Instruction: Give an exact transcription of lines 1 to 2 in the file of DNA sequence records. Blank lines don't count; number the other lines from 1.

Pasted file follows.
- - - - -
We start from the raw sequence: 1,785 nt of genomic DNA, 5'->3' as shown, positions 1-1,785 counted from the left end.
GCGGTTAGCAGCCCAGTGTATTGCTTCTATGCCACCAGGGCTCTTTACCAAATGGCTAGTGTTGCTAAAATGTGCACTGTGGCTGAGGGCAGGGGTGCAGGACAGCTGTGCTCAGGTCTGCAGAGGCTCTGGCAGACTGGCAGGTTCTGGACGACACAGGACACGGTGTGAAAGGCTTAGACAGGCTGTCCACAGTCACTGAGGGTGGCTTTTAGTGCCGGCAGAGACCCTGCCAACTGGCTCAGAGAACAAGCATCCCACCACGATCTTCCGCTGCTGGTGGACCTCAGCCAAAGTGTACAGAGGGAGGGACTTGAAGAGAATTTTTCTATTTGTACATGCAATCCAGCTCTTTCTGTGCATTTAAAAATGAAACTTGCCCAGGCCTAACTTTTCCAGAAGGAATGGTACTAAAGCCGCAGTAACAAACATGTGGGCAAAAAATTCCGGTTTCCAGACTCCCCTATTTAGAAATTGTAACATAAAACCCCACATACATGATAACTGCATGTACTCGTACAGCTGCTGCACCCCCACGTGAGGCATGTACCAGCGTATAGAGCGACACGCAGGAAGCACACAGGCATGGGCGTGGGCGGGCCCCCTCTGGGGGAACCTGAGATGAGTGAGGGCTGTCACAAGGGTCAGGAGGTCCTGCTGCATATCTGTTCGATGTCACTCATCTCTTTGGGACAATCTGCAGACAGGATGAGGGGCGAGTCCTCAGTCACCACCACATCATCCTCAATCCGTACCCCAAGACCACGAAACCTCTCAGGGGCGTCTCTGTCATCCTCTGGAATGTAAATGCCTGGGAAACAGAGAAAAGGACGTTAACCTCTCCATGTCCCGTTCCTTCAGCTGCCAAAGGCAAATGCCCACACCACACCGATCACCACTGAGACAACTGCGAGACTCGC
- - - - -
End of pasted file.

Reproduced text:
We start from the raw sequence: 1,785 nt of genomic DNA, 5'->3' as shown, positions 1-1,785 counted from the left end.
GCGGTTAGCAGCCCAGTGTATTGCTTCTATGCCACCAGGGCTCTTTACCAAATGGCTAGTGTTGCTAAAATGTGCACTGTGGCTGAGGGCAGGGGTGCAGGACAGCTGTGCTCAGGTCTGCAGAGGCTCTGGCAGACTGGCAGGTTCTGGACGACACAGGACACGGTGTGAAAGGCTTAGACAGGCTGTCCACAGTCACTGAGGGTGGCTTTTAGTGCCGGCAGAGACCCTGCCAACTGGCTCAGAGAACAAGCATCCCACCACGATCTTCCGCTGCTGGTGGACCTCAGCCAAAGTGTACAGAGGGAGGGACTTGAAGAGAATTTTTCTATTTGTACATGCAATCCAGCTCTTTCTGTGCATTTAAAAATGAAACTTGCCCAGGCCTAACTTTTCCAGAAGGAATGGTACTAAAGCCGCAGTAACAAACATGTGGGCAAAAAATTCCGGTTTCCAGACTCCCCTATTTAGAAATTGTAACATAAAACCCCACATACATGATAACTGCATGTACTCGTACAGCTGCTGCACCCCCACGTGAGGCATGTACCAGCGTATAGAGCGACACGCAGGAAGCACACAGGCATGGGCGTGGGCGGGCCCCCTCTGGGGGAACCTGAGATGAGTGAGGGCTGTCACAAGGGTCAGGAGGTCCTGCTGCATATCTGTTCGATGTCACTCATCTCTTTGGGACAATCTGCAGACAGGATGAGGGGCGAGTCCTCAGTCACCACCACATCATCCTCAATCCGTACCCCAAGACCACGAAACCTCTCAGGGGCGTCTCTGTCATCCTCTGGAATGTAAATGCCTGGGAAACAGAGAAAAGGACGTTAACCTCTCCATGTCCCGTTCCTTCAGCTGCCAAAGGCAAATGCCCACACCACACCGATCACCACTGAGACAACTGCGAGACTCGC